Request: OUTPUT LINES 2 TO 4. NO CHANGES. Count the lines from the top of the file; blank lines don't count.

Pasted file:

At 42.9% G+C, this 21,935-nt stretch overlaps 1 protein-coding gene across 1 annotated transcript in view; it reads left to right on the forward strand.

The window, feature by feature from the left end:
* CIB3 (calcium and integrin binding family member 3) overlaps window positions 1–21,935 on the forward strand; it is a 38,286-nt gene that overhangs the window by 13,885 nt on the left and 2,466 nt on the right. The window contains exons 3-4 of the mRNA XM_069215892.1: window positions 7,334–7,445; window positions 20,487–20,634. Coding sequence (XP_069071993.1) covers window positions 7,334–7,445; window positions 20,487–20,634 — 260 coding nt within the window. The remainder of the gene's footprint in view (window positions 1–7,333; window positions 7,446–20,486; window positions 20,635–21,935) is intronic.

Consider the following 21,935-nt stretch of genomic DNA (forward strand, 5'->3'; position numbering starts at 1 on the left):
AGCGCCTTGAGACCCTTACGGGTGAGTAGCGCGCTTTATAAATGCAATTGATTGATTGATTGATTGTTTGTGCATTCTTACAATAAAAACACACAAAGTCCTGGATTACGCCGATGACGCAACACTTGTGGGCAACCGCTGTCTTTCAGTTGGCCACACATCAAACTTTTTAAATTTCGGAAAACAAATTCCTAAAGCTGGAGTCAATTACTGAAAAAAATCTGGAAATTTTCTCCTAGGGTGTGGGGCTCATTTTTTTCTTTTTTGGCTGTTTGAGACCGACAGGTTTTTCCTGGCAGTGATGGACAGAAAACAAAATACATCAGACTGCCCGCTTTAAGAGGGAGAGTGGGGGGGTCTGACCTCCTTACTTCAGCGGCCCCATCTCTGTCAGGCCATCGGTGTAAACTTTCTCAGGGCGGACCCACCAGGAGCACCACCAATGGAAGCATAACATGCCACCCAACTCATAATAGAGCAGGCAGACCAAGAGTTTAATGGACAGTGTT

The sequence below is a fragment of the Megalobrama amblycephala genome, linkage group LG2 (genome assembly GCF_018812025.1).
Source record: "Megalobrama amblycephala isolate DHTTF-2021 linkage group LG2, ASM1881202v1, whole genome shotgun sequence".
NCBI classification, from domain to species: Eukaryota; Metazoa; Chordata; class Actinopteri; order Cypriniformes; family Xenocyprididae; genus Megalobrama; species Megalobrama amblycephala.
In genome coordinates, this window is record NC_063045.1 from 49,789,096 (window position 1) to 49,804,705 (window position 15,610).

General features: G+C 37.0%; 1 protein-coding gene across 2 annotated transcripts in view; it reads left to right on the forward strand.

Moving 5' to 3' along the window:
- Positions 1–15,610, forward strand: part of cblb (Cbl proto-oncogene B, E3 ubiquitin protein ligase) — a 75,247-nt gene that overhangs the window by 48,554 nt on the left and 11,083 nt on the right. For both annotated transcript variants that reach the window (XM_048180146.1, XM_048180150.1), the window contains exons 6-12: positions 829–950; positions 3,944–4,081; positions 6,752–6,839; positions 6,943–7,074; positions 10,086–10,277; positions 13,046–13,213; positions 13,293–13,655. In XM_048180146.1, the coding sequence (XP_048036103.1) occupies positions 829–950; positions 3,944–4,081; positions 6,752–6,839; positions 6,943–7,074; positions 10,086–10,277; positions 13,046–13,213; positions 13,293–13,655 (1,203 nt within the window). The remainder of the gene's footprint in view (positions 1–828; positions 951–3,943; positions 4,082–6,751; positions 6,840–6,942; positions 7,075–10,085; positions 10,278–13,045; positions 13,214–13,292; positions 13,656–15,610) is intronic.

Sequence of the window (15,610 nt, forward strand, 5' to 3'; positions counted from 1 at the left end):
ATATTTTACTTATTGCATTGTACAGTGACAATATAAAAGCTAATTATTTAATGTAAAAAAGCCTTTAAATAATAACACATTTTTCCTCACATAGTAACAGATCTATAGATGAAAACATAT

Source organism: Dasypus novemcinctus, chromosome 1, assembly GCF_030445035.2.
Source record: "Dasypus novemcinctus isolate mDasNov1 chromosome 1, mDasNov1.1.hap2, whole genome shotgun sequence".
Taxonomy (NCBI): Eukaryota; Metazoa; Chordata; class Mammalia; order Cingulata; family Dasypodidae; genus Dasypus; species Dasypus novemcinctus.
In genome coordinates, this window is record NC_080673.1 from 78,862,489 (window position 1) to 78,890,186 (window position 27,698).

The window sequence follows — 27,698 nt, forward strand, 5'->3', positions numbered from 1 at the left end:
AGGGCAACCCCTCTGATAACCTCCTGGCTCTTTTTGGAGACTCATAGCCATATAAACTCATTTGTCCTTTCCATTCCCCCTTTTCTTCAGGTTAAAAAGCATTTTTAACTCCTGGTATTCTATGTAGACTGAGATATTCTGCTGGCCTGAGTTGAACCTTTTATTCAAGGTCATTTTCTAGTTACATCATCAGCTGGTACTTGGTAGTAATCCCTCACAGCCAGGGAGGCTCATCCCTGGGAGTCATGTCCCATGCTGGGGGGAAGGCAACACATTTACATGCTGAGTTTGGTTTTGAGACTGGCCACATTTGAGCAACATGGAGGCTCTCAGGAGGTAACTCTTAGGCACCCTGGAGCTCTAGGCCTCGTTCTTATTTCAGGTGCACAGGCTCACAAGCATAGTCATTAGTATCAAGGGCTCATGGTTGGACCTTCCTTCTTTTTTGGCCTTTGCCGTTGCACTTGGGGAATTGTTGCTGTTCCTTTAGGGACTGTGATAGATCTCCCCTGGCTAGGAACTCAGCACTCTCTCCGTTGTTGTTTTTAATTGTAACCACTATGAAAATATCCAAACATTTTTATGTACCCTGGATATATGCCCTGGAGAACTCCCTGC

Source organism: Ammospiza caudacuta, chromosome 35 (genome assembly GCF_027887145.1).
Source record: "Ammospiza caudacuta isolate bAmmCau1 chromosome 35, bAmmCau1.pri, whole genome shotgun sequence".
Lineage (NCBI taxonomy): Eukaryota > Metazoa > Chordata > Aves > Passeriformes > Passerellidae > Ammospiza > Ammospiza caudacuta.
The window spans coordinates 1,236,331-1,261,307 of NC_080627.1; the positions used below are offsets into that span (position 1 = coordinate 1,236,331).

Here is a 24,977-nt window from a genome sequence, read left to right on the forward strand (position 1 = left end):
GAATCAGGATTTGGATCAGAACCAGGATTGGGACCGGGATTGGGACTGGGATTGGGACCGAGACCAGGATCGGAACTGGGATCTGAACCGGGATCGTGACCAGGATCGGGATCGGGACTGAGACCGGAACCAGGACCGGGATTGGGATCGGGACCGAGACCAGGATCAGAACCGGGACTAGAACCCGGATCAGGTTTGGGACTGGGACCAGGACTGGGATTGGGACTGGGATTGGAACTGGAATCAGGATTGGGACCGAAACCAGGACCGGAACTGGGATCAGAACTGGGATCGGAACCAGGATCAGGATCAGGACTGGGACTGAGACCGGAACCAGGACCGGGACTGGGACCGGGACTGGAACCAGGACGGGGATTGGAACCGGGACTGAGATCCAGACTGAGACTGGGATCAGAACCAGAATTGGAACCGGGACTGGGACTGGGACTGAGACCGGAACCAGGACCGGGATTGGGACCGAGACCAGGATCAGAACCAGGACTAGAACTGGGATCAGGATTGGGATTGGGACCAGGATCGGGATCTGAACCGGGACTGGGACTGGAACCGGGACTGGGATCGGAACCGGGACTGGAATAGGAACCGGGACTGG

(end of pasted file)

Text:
The window, feature by feature from the left end:
* CIB3 (calcium and integrin binding family member 3) overlaps window positions 1–21,935 on the forward strand; it is a 38,286-nt gene that overhangs the window by 13,885 nt on the left and 2,466 nt on the right. The window contains exons 3-4 of the mRNA XM_069215892.1: window positions 7,334–7,445; window positions 20,487–20,634. Coding sequence (XP_069071993.1) covers window positions 7,334–7,445; window positions 20,487–20,634 — 260 coding nt within the window. The remainder of the gene's footprint in view (window positions 1–7,333; window positions 7,446–20,486; window positions 20,635–21,935) is intronic.

Consider the following 21,935-nt stretch of genomic DNA (forward strand, 5'->3'; position numbering starts at 1 on the left):